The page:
Dead script, Spacek is convincing but where's the focus? The emotions are predictable. It seems at times that director Field is trying to be *clever* with the camera, to what end? There is no core to this movie, it might as well continue wandering along from one scene to the next, why end the movie where it does? Revenge is boring and obvious. If someone had the nerve to recite a poem to me after a plea for emotional support I'd throw my cards down on the table and walk out of the room, I almost stopped the DVD right there it was so unbearable. "Do you have any Tabasco sauce?" Not believable. Why all the focus on the son when he dies 30 minutes into the film? Why the conflict with the son leaving after the summer and abandoning the children if we don't hear anything about the children after he dies? Why focus on their love, or his architecture!? if the movie is really about the parents' grieving, I mean revenge, I mean government bureaucracy, I mean small town life, I mean domestic violence...or is it childhood attachment? "But it's about all of these things." Precisely, and because of that it's about nothing, it leaves you empty. I know I'm angry but I think I have a right to be, there are movies that really change something in you when you see them because they're thoughtful. I've never written a review for a movie before but this time I felt I had to, given the critical acclaim.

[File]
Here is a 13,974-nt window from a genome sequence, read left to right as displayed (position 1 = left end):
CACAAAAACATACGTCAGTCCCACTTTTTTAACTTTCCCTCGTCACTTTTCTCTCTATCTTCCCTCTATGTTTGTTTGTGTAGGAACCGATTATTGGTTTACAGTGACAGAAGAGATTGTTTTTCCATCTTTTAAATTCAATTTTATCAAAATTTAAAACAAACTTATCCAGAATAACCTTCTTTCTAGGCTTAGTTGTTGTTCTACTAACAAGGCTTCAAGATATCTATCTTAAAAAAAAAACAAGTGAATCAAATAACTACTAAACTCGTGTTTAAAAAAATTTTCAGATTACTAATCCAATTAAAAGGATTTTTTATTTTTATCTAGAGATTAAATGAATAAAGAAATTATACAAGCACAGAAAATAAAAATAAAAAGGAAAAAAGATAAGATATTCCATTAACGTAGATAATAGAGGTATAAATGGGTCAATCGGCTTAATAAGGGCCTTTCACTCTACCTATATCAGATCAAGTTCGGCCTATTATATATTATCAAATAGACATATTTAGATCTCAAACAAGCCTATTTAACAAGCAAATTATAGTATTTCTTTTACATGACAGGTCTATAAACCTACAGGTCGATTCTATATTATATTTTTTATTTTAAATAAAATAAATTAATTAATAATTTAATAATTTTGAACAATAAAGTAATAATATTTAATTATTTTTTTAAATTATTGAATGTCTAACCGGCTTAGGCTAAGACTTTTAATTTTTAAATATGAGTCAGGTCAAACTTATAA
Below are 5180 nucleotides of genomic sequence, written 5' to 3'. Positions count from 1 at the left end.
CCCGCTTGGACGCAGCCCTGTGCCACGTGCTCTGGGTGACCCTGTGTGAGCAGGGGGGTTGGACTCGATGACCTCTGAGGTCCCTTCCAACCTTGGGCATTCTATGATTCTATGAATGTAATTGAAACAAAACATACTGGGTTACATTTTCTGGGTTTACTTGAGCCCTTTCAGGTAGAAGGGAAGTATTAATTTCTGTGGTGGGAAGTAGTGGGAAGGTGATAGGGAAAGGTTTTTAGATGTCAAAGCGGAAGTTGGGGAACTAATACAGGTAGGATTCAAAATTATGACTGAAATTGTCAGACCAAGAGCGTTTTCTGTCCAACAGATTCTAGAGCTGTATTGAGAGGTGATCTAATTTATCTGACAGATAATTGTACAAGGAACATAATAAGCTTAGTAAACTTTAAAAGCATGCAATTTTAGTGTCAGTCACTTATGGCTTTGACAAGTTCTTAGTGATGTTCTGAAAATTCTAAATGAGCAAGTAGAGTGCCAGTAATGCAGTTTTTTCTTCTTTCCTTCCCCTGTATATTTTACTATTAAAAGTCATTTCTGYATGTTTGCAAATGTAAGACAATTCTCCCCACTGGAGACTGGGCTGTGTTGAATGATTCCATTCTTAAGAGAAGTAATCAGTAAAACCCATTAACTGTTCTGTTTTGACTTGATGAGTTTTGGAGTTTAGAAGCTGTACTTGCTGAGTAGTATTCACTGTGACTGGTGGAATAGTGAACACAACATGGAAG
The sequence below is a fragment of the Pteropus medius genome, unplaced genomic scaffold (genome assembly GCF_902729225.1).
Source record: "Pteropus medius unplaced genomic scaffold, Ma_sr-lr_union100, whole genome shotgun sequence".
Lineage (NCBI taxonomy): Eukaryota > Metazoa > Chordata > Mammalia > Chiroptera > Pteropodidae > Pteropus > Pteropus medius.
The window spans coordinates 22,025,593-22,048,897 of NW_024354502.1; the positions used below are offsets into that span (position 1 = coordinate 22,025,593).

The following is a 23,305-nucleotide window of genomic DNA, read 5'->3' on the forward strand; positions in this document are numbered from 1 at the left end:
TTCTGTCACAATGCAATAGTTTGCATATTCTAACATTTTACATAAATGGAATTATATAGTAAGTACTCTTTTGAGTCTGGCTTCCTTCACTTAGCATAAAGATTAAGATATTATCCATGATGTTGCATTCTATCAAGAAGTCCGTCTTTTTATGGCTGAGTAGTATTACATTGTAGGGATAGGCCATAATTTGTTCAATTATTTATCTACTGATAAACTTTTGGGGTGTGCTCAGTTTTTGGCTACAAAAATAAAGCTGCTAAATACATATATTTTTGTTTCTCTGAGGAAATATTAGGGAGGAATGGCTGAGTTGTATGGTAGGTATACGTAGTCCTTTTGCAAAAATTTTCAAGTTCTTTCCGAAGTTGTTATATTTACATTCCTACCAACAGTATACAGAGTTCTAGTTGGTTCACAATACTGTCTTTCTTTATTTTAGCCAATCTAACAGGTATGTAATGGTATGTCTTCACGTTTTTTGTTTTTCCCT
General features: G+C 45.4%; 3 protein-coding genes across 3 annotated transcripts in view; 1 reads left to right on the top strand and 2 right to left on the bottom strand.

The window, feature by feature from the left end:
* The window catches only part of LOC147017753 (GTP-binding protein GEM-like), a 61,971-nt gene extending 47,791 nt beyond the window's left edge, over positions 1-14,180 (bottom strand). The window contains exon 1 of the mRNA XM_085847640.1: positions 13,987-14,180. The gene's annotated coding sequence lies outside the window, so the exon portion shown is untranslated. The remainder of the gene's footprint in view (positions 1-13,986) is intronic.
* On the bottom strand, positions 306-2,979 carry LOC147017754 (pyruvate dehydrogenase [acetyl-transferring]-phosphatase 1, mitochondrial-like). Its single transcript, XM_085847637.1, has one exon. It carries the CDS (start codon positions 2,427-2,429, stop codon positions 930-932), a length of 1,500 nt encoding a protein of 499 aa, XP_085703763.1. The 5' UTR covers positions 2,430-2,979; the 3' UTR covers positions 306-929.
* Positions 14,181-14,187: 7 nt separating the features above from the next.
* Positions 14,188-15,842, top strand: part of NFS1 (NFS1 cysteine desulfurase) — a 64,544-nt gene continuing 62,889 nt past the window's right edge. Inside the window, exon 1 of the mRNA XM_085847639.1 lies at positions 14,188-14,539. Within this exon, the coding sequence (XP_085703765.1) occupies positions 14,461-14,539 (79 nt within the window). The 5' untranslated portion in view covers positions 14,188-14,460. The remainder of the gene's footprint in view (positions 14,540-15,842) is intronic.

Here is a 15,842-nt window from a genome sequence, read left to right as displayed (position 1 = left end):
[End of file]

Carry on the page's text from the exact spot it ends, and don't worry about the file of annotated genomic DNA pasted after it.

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Slow....very, very slow.....and unpleasant....but exceptional.
MartinHafer3 November 2013
"In the Bedroom" is a rather unpleasant and very slow film. I guarantee that many folks will not want to watch this film or will give up partway through it. This is because although the movie is exceptionally well made, it's also incredibly sad and its pace is like lead. Now this isn't really a complaint--just some reasonable observations about the film. So, keep this in mind before you decide to watch.